29. 29.
    Leung RS, Bradley TD (2001) Sleep apnea and cardiovascular disease. Am J Respir Crit Care Med 164(12):2147–2165PubMedCrossRefGoogle Scholar
  30. 30.
    Cherniack NS, Longobardo G, Evangelista CJ (2005) Causes of Cheyne-Stokes respiration. Neurocrit Care 3(3):271–279PubMedCrossRefGoogle Scholar
  31. 31.
    Hardavella G, Stefanache F, Ianovici N (2006) Cheyne stokes respiration in stroke patients. Rev Med Chir Soc Med Nat Iasi 110(1):82–87PubMedGoogle Scholar
  32. 32.
    Han F, Subramanian S, Dick TE, Dreshaj IA, Strohl KP (2001) Ventilatory behavior after hypoxia in C57BL/6J and A/J mice. J Appl Physiol 91(5):1962–1970PubMedGoogle Scholar
  33. 33.
    Han F, Subramanian S, Price ER, Nadeau J, Strohl KP (2002) Periodic breathing in the mouse. J Appl Physiol 92(3):1133–1140PubMedGoogle Scholar
  34. 34.
    Yamauchi M, Dostal J, Kimura H, Strohl KP (2008) Effects of buspirone on posthypoxic ventilatory behavior in the C57BL/6J and A/J mouse strains. J Appl Physiol 105(2):518–526PubMedCrossRefGoogle Scholar
  35. 35.
    Yamauchi M, Ocak H, Dostal J, Jacono FJ, Loparo KA, Strohl KP (2008) Post-sigh breathing behavior and spontaneous pauses in the C57BL/6J (B6) mouse. Respir Physiol Neurobiol 162(2):117–125PubMedCrossRefGoogle Scholar
  36. 36.
    Perez-Padilla R, West P, Kryger MH (1983) Sighs during sleep in adult humans. Sleep 6(3):234–243PubMedGoogle Scholar
  37. 37.
    Baldwin DN, Suki B, Pillow JJ, Roiha HL, Minocchieri S, Frey U (2004) Effect of sighs on breathing memory and dynamics in healthy infants. J Appl Physiol 97(5):1830–1839PubMedCrossRefGoogle Scholar
  38. 38.
    Vlemincx E, Taelman J, De Peuter S, Van Diest I, Van den Bergh O (2011) Sigh rate and respiratory variability during mental load and sustained attention. Psychophysiology 48(1):117–120PubMedCrossRefGoogle Scholar
  39. 39.
    Vlemincx E, Van Diest I, De Peuter S, Bresseleers J, Bogaerts K, Fannes S, Li W, Van Den Bergh O (2009) Why do you sigh? Sigh rate during induced stress and relief. Psychophysiology 46(5):1005–1013PubMedCrossRefGoogle Scholar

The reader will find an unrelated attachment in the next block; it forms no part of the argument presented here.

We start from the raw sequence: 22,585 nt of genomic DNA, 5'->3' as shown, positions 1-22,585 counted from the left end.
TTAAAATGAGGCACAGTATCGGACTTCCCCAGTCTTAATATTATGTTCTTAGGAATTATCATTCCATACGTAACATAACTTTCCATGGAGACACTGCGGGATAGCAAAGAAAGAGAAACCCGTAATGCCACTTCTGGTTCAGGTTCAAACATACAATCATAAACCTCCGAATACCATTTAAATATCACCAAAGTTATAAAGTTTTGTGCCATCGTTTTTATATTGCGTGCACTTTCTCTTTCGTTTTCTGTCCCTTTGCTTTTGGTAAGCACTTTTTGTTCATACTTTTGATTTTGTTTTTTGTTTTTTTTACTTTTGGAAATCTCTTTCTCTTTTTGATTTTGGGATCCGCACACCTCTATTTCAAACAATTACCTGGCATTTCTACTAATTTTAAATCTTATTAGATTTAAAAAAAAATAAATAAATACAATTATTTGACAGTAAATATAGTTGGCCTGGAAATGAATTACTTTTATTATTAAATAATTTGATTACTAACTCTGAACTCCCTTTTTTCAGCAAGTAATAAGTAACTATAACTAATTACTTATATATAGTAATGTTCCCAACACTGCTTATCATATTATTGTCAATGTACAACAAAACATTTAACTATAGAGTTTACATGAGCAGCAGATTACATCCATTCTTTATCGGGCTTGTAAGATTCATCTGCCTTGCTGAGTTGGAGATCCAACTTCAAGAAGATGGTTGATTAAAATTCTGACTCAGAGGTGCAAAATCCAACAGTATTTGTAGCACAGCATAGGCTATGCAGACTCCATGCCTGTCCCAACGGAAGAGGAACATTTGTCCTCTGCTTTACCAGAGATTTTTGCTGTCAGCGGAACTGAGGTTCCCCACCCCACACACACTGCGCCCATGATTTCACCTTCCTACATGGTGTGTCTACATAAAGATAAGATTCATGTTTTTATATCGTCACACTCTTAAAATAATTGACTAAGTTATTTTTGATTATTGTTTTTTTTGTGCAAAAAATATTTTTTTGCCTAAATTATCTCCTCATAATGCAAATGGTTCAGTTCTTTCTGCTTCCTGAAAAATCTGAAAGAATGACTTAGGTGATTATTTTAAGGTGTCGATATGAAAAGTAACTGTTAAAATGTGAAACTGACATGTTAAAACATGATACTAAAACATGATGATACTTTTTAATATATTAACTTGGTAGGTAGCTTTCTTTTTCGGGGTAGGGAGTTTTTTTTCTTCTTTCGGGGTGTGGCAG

40. 40.
    Wuyts R, Vlemincx E, Bogaerts K, Van Diest I, Van den Bergh O (2011) Sigh rate and respiratory variability during normal breathing and the role of negative affectivity. Int J Psychophysiol 82(2):175–179PubMedCrossRefGoogle Scholar
  41. 41.
    Wellman A, Eckert DJ, Jordan AS, Edwards BA, Passaglia CL, Jackson AC, Gautam S, Owens RL, Malhotra A, White DP (2011) A method for measuring and modeling the physiological traits causing obstructive sleep apnea. J Appl Physiol 110(6):1627–1637PubMedCrossRefGoogle Scholar
  42. 42.
    Shannon CE, Weaver W (1949) The mathematical theory of communication. University of Illinois Press, UrbanaGoogle Scholar

Copyright information

© Springer-Verlag Berlin Heidelberg 2012

Authors and Affiliations

  • Motoo Yamauchi
    • 1
  • Frank J. Jacono
    • 2
    • 3
  • Yukio Fujita
    • 1
  • Masanori Yoshikawa
    • 1
  • Yoshinobu Ohnishi
    • 4
  • Hiroshi Nakano
    • 5
  • Cara K. Campanaro
    • 2
    • 3
  • Kenneth A. Loparo
    • 6
  • Kingman P. Strohl
    • 2
    • 3
  • Hiroshi Kimura
    • 1
  1. 1.Second Department of Internal Medicine (Department of Respiratory Medicine)Nara Medical UniversityNaraJapan
  2. 2.Division of Pulmonary, Critical Care and Sleep MedicineCase Western Reserve UniversityClevelandUSA
  3. 3.Louis Stokes Cleveland VA Medical CenterClevelandUSA
  4. 4.Department of Internal MedicineTenri City HospitalTenriJapan
  5. 5.Department of PulmonologyFukuoka National HospitalFukuokaJapan
  6. 6.Department of Electrical Engineering and Computer ScienceCase Western Reserve UniversityClevelandUSA

Personalised recommendations